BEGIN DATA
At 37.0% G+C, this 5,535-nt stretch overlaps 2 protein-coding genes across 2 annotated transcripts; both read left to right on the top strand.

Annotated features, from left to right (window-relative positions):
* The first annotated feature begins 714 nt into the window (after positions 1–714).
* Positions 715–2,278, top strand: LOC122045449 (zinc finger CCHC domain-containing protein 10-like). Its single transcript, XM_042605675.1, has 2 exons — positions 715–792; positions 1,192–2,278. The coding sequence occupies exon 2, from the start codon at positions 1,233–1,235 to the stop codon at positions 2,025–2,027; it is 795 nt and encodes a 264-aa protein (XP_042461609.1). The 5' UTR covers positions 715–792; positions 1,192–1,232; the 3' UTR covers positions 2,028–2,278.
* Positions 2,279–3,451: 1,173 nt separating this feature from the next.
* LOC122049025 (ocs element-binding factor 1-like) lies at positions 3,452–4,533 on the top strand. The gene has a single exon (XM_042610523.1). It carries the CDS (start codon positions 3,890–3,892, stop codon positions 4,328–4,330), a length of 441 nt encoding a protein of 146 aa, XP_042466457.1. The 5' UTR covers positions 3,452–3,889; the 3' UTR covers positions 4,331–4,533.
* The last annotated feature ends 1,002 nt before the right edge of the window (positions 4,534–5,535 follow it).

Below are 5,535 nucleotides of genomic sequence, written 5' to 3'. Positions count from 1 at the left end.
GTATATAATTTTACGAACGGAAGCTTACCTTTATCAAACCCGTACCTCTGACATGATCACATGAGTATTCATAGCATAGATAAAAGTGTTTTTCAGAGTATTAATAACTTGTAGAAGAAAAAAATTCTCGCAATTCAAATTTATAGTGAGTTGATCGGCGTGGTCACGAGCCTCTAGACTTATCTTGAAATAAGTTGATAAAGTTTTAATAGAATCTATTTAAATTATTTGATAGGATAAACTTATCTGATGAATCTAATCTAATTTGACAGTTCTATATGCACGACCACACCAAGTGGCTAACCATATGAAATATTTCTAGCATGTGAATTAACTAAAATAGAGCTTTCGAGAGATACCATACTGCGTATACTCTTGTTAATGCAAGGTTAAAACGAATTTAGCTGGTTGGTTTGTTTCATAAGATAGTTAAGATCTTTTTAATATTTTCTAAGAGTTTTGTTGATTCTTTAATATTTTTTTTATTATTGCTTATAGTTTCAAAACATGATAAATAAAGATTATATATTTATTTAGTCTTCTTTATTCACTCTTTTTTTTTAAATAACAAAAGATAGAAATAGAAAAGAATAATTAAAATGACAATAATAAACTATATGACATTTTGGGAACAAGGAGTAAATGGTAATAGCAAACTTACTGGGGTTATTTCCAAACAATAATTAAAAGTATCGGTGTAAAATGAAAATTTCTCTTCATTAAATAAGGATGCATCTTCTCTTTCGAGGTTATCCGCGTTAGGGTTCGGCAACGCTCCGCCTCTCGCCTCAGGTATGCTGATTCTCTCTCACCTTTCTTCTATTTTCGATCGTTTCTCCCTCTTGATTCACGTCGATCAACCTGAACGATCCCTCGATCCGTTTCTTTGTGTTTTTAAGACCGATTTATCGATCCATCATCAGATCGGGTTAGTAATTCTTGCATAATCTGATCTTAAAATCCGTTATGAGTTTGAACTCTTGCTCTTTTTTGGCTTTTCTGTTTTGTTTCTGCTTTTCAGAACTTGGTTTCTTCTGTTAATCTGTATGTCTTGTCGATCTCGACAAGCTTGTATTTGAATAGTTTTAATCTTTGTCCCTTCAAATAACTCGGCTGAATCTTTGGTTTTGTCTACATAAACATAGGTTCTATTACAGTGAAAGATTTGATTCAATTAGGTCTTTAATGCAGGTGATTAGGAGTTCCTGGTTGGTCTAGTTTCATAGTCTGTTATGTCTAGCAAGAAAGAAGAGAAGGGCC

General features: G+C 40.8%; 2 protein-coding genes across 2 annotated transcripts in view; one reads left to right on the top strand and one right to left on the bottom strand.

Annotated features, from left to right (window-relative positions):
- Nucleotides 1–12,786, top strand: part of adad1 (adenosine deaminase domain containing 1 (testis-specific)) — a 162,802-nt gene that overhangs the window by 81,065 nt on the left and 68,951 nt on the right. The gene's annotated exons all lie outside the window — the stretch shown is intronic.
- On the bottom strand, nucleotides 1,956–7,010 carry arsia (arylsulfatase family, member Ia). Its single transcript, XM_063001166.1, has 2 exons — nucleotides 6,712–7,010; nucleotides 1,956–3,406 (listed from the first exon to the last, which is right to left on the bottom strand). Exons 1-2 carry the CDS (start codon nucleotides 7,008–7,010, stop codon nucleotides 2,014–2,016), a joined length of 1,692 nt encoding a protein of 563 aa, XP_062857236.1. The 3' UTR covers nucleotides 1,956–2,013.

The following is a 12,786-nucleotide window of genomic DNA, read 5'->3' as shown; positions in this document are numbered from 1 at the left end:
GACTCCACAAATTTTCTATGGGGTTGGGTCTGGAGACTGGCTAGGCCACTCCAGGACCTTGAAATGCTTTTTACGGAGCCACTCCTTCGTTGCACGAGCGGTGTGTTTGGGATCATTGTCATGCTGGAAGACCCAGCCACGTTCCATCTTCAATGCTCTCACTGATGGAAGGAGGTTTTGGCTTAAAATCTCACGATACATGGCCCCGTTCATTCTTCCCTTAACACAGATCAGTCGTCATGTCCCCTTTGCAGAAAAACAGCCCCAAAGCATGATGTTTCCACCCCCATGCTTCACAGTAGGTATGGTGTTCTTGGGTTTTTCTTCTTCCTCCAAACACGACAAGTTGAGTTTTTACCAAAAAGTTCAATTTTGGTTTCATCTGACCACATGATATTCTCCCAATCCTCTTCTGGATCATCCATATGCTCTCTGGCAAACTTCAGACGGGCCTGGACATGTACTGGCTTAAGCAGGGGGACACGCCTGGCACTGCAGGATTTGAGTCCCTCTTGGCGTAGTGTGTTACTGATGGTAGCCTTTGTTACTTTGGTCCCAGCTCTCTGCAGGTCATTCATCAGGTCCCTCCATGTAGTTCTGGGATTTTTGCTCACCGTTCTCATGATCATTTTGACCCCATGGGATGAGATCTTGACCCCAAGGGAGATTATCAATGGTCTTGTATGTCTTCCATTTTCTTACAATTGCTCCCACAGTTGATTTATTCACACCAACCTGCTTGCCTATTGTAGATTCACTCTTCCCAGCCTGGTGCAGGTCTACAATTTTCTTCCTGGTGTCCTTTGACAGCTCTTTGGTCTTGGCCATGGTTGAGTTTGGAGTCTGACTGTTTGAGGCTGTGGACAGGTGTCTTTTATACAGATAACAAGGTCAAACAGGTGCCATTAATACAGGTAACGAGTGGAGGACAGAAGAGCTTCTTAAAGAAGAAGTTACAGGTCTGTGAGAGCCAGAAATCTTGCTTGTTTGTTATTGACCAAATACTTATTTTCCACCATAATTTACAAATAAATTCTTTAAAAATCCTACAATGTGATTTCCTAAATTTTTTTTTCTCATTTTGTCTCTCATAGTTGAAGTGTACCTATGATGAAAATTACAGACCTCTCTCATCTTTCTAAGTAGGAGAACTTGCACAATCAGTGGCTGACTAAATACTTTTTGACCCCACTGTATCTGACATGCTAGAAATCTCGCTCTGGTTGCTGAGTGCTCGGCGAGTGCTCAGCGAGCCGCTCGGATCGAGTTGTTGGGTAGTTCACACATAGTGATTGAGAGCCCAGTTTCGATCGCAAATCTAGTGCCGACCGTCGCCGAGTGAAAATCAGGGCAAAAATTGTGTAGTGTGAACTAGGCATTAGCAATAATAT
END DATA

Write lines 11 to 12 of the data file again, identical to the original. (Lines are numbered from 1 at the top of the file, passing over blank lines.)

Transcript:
Annotated features, from left to right (window-relative positions):
- Nucleotides 1–12,786, top strand: part of adad1 (adenosine deaminase domain containing 1 (testis-specific)) — a 162,802-nt gene that overhangs the window by 81,065 nt on the left and 68,951 nt on the right. The gene's annotated exons all lie outside the window — the stretch shown is intronic.